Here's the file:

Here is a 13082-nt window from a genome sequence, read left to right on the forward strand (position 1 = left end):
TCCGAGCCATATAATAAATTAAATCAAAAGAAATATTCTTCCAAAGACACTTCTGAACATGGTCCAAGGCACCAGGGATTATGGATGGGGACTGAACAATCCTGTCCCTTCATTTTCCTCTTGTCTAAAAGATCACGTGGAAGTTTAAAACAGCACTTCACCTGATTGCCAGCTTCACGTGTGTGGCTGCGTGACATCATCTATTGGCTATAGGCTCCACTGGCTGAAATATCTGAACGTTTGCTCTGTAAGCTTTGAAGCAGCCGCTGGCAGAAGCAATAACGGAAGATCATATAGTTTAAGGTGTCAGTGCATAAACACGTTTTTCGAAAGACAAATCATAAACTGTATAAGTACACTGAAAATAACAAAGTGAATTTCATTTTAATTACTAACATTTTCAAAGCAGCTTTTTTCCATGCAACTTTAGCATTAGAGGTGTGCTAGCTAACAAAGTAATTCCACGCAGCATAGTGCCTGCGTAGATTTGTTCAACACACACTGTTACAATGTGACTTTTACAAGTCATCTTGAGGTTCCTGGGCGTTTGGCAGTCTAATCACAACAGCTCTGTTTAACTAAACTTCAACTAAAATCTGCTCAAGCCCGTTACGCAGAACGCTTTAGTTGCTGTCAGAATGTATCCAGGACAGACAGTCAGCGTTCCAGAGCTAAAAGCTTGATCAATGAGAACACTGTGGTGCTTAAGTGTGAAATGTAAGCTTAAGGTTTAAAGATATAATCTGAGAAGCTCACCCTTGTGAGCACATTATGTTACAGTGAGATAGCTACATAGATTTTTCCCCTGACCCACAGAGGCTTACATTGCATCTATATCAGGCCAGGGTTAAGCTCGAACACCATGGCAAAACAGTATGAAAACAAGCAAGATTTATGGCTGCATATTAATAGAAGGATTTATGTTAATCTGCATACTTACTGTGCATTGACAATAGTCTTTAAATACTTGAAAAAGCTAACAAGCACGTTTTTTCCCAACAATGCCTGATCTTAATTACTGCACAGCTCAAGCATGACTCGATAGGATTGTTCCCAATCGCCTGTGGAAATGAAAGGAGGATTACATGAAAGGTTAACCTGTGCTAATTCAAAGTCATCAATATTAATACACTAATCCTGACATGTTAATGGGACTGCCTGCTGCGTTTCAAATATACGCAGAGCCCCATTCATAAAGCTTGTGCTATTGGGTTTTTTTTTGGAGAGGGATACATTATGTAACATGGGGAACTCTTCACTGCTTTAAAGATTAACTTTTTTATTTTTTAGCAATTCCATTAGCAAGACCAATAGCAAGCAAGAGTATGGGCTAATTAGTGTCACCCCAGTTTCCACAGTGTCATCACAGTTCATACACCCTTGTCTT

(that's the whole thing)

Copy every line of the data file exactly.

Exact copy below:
Here is a 13082-nt window from a genome sequence, read left to right on the forward strand (position 1 = left end):
TCCGAGCCATATAATAAATTAAATCAAAAGAAATATTCTTCCAAAGACACTTCTGAACATGGTCCAAGGCACCAGGGATTATGGATGGGGACTGAACAATCCTGTCCCTTCATTTTCCTCTTGTCTAAAAGATCACGTGGAAGTTTAAAACAGCACTTCACCTGATTGCCAGCTTCACGTGTGTGGCTGCGTGACATCATCTATTGGCTATAGGCTCCACTGGCTGAAATATCTGAACGTTTGCTCTGTAAGCTTTGAAGCAGCCGCTGGCAGAAGCAATAACGGAAGATCATATAGTTTAAGGTGTCAGTGCATAAACACGTTTTTCGAAAGACAAATCATAAACTGTATAAGTACACTGAAAATAACAAAGTGAATTTCATTTTAATTACTAACATTTTCAAAGCAGCTTTTTTCCATGCAACTTTAGCATTAGAGGTGTGCTAGCTAACAAAGTAATTCCACGCAGCATAGTGCCTGCGTAGATTTGTTCAACACACACTGTTACAATGTGACTTTTACAAGTCATCTTGAGGTTCCTGGGCGTTTGGCAGTCTAATCACAACAGCTCTGTTTAACTAAACTTCAACTAAAATCTGCTCAAGCCCGTTACGCAGAACGCTTTAGTTGCTGTCAGAATGTATCCAGGACAGACAGTCAGCGTTCCAGAGCTAAAAGCTTGATCAATGAGAACACTGTGGTGCTTAAGTGTGAAATGTAAGCTTAAGGTTTAAAGATATAATCTGAGAAGCTCACCCTTGTGAGCACATTATGTTACAGTGAGATAGCTACATAGATTTTTCCCCTGACCCACAGAGGCTTACATTGCATCTATATCAGGCCAGGGTTAAGCTCGAACACCATGGCAAAACAGTATGAAAACAAGCAAGATTTATGGCTGCATATTAATAGAAGGATTTATGTTAATCTGCATACTTACTGTGCATTGACAATAGTCTTTAAATACTTGAAAAAGCTAACAAGCACGTTTTTTCCCAACAATGCCTGATCTTAATTACTGCACAGCTCAAGCATGACTCGATAGGATTGTTCCCAATCGCCTGTGGAAATGAAAGGAGGATTACATGAAAGGTTAACCTGTGCTAATTCAAAGTCATCAATATTAATACACTAATCCTGACATGTTAATGGGACTGCCTGCTGCGTTTCAAATATACGCAGAGCCCCATTCATAAAGCTTGTGCTATTGGGTTTTTTTTTGGAGAGGGATACATTATGTAACATGGGGAACTCTTCACTGCTTTAAAGATTAACTTTTTTATTTTTTAGCAATTCCATTAGCAAGACCAATAGCAAGCAAGAGTATGGGCTAATTAGTGTCACCCCAGTTTCCACAGTGTCATCACAGTTCATACACCCTTGTCTT